Spokane Journal of Business

Historic Cheney depot slated for relocation

Preservation group plans to restore old train station

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-Cheney Historical Museum
The 1960s-era photo shows what the Cheney Depot looked like when in full use. Long dormant, the building will be moved to a new location.

Plans to preserve the historic Cheney Depot are moving ahead, and the nonprofit organization supporting its preservation says the building could be moved to a new location as early as this summer. 

Susan Beeman, secretary to the board of directors of the Cheney Depot Society, a group dedicated to preserving the building, says the organization came to an agreement with the BNSF Railway Co. a few weeks ago to remove the depot from BNSF-owned land and relocate it to a property the Cheney Depot Society recently acquired.

“They’ve given us the depot, and they’ve granted us a temporary occupancy permit so that we can access the building with construction crews and get it ready to move,” Beeman says. 

The Cheney Depot Society plans to move the structure from its current location between active BNSF tracks near College Avenue to a site that covers most of a city block on First Street, between Union and I Street. Beeman says part of the property was donated by a community member, and the organization bought the rest.

Moving and restoring the depot, which was designed in the Spanish mission-style by former Washington Gov. Clarence Martin and constructed in 1929, will cost about $1.1 million, Beeman says. Spokane-based Walker Construction Inc. is managing the project. D.B. Davis Structural Moving & Raising, of Everett, Washington, will relocate it.

“The building is 26 feet wide and 120 feet long, and they believe they can move it in one piece,” Beeman says. “They’re taking a lot of care not to damage the historic fabric of the building, with the idea that it’s going to be restored.”

Beeman says Terry Mourning & Associates, of Spokane, is designing the restoration of the depot.

“The goal is to have some kind of active commercial use,” Beeman says. “It won’t be a museum, although there will be some permanent displays interpreting railroad history and its impact on the town and the local area.”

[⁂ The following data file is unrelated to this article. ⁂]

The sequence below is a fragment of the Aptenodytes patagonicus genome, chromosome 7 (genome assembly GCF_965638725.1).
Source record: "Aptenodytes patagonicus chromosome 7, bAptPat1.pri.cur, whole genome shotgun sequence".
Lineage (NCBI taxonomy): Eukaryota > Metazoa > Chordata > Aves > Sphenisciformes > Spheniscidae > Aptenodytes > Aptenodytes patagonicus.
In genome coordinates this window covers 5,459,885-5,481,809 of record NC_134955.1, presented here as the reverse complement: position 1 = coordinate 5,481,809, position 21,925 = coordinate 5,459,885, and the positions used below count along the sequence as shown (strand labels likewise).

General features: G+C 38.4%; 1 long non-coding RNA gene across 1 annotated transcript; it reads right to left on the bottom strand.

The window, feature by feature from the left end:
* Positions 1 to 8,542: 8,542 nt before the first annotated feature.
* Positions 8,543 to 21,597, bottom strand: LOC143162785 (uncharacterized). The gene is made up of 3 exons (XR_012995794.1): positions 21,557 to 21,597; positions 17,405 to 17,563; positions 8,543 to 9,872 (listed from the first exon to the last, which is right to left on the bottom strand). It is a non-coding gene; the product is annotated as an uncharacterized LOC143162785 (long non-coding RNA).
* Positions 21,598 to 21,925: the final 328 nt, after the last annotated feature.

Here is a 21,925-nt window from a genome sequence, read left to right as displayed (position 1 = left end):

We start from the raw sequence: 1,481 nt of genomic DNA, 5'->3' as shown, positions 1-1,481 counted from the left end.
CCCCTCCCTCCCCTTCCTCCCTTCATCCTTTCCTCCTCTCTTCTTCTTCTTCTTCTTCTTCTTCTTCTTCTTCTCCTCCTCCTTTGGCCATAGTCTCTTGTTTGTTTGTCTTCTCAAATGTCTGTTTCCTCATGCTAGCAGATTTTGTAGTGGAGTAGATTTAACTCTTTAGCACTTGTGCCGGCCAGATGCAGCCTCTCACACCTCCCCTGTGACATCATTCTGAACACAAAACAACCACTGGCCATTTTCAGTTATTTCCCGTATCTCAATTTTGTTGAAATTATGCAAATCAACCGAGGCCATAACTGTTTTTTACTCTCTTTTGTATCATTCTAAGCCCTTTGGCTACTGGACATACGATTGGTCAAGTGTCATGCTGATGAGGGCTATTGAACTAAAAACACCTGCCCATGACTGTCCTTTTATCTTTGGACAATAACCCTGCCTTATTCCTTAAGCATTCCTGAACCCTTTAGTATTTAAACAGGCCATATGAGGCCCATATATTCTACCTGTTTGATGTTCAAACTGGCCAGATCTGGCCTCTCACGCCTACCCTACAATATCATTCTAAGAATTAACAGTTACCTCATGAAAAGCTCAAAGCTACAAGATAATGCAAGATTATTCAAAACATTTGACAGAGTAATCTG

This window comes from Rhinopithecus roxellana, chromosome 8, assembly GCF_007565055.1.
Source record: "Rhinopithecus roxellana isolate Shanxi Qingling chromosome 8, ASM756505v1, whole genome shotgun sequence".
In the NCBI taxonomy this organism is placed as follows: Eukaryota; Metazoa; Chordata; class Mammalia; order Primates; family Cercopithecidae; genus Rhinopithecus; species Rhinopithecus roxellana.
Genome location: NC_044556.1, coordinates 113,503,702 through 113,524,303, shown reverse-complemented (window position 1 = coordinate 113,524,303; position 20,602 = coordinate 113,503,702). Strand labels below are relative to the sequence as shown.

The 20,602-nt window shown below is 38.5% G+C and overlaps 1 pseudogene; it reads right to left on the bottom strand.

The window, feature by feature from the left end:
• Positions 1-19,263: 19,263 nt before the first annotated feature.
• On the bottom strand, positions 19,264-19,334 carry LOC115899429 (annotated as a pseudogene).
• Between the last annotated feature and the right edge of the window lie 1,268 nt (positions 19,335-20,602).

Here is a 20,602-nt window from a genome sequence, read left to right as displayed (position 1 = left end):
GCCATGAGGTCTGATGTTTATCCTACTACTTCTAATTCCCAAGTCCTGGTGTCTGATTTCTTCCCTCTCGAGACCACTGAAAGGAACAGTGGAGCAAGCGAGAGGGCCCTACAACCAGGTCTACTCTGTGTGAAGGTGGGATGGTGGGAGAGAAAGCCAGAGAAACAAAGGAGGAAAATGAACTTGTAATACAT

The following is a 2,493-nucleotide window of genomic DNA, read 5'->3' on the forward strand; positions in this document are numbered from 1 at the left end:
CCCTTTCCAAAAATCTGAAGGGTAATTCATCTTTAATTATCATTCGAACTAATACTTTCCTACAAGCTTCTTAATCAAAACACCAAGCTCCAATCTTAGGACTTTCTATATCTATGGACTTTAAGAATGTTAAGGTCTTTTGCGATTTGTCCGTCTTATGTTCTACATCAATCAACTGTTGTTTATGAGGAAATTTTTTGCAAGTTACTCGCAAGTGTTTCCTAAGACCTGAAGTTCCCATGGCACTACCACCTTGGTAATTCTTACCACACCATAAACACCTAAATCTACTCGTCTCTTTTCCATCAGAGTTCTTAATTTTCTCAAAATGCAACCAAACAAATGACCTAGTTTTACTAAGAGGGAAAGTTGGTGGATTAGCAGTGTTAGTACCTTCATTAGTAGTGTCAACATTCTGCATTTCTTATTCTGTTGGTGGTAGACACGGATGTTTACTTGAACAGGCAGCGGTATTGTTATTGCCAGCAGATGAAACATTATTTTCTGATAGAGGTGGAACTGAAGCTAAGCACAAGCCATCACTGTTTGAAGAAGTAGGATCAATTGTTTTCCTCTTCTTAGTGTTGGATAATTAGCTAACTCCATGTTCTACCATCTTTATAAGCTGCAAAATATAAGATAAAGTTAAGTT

The Cheney Depot was determined to be eligible for the National Register of Historic Places in 1997, but Beeman says the building was never listed.

“The railroad didn’t want to call attention to the location due to safety concerns,” Beeman says. “There are active lines on either side of the depot, and there’s no safe public access to it.”

The depot stopped accommodating passenger operations in the 1970s. BNSF used the building for office and storage space until the mid-’90s, Beeman says. 

In 2013, the company declared the depot to be surplus property and announced that the structure would be demolished. Two years later, the Cheney Depot Society was formed, and began communicating with BNSF to find a way to save the historic building.

The organization received approval for a $366,000 grant from the state Heritage Capital Projects Advisory Panel last fall, Beeman says, and needs an additional $200,000 to fund the project fully.

Beeman says Dr. Peter Hansen, a former Cheney resident currently practicing medicine in Alaska, has agreed to match donations up to $500,000.

Once the depot relocation funds are secured, the project will move quickly, Beeman asserts.

“We had a board member use the analogy of a big, heavy freight train starting to move: It takes a long time to pick up any speed, but then pretty soon it’s rolling, and you can’t stop it,” Beeman says.

Virginia Thomas
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Reporter Virginia Thomas has worked at the Journal since 2017 and covers the banking and finance industries. As a reporter, she loves learning about Spokane's many growing industries. She enjoys travelling with her husband, snuggling with her cats, and cross stitching.

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